The first is the enterprise experience, which can unfairly be encapsulated as people looking at engines.

The second is the gaming experience, which can unfairly be encapsulated as squirrels playing with nuts (I’m looking at you, Conker).

And then there is art, which no one is currently doing – but they/we should be. HoloLens is the greatest media shift to happen in a long while and the potential for creating both unique entertainment and transcendent experiences is profound.

Although we typically don’t think in this way regarding the HoloLens, we can. Here are three (highly recommended) sources of inspiration for anyone interested in the Arts and Mixed Reality’s bigger potential:


https://medium.com/volumetric-filmmaking James George and the people behind the RGBD depthkit are taking volumetric filmmaking head-on with a new online journal about story telling in virtual spaces. If you know these guys already, then it’s a no-brainer, but if you don’t, here’s a primer: https://vimeo.com/42852185


Yayoi Kusama is finally getting a big showing of her Infinity Mirror art at the Hirshhorn Gallery – which has already increased membership at the Hirshhorn 20x. The effects that she is producing has an obvious relationship to what we do with light – and really what we have been doing in a more or less straight line from the  Surface table to the Kinect to projection mapping and now this. It’s playing with light in a way that defies what we otherwise know about the world around us. What she does with mirrors we should be able to recreate in our HoloLenses.


Kate Soper’s 90-minute musical performance Ipsa Dixit is probably going to be the most difficult sell because it is the high-end of high art. Alex Ross in the New Yorker review of Ipsa Dixit starts off by saying the term genius these days is overused and should be retired, _but_ in the case of Ipsa Dixit … If you enjoy live performance, you know that there are still things that happen in the theater that cannot be reproduced in film and television, _but_ we can come a lot closer with mixed reality. We control 360 sound as well as 3D images the viewer can walk around. We can make either private experiences or shared experiences, and take advantage of the space the viewer occupies or occlude it. Works like Ipsa Dixit only come along once in a blue moon and they are difficult to get to see in the right way. With mixed reality, we have a medium that is able to capture the essence of genius performances like this and allow a much larger audience to experience them.

Between casual gaming and social media, the main influence of technology over the past 20 years has been to create a generation of people with extremely short attention spans. Where tl;dr started off as an ironic comment on our collective inability to concentrate, it has now become an excuse for shallow thinking and the normalization of aspergersy behavior. But it doesn’t have to be that way. Mixed reality has the potential to change all that, finally, and give us an opportunity to have a more human and thoughtful relationship to our tech.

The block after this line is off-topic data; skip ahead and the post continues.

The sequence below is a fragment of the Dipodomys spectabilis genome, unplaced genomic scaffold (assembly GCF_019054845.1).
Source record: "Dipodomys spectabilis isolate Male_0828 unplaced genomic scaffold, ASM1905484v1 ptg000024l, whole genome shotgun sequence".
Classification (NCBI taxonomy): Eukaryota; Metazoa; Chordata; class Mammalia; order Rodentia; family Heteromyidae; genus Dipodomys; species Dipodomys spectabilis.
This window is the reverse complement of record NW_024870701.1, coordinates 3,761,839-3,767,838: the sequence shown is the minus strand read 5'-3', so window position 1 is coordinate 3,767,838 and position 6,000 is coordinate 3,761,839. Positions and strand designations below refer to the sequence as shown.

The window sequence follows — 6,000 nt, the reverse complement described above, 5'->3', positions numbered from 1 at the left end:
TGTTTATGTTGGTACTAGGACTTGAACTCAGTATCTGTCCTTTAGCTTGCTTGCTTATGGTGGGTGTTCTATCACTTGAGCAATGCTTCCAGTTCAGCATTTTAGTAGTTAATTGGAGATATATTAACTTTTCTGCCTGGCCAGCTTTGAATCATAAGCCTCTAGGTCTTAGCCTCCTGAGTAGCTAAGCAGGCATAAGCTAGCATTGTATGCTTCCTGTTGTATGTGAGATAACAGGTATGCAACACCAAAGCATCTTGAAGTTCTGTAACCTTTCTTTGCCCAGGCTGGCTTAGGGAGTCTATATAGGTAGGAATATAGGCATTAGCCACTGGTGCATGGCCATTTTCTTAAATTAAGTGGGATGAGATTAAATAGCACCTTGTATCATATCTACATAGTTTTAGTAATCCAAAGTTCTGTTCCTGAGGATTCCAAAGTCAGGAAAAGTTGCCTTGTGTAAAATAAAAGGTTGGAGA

Older but not wiser

In late December I tried making some infrastructure changes to my blog, which is hosted on Microsoft Azure, and managed to hose the whole thing. Because I’m a devotee of doing things the long way, I spent the next two months learning about Docker containers and command line tools only to discover that Docker wasn’t my problem at all. There was something wrong with the way I’d configured my Linux VM and something to do with a button I’d pressed without looking at the warnings as closely as they warranted.

Long story short, I finally just blew away that VM and slowly reconstructed my blog from post fragments and backups I found on various machines around the house.

I still need to go through and reconstruct the WordPress categories. For now, though, I will take a moment to pause and reflect on the folly of my technical ways.

The Great AI Awakening


This is a crazy long but nicely comprehensive article by the New York Times on the current state of AI: The Great AI Awakening.

While lately I’ve been buried in 3D interfaces, I’m always faintly aware of the way 1D interfaces (Cortana Skills, Speech as a service, etc.) is another fruit of our recent machine learning breakthroughs (or more accurately refocus) and of how the future success of holographic displays ultimately involves making it work with our 1D interfaces to create personal assistants. This article helps connect the dots between these, at first, apparently different technologies.

It also nicely complements Memo Atken’s Medium posts on Deep Learning and Art, which Microsoft resident genius Rick Barraza pointed me to a while back:

Part 1: The Dawn of Deep Learning

Part 2: Algorithmic Decision Making, Machine Bias, Creativity and Diversity

There’s also a nice throw away reference in the Times article about the relationship between VR and Machine Learning which is a little less obscure if you already know Baudrillard’s Simulacra and Simulation which in turn depends on Jorge Luis Borges’s very short story On Exactitude In Science.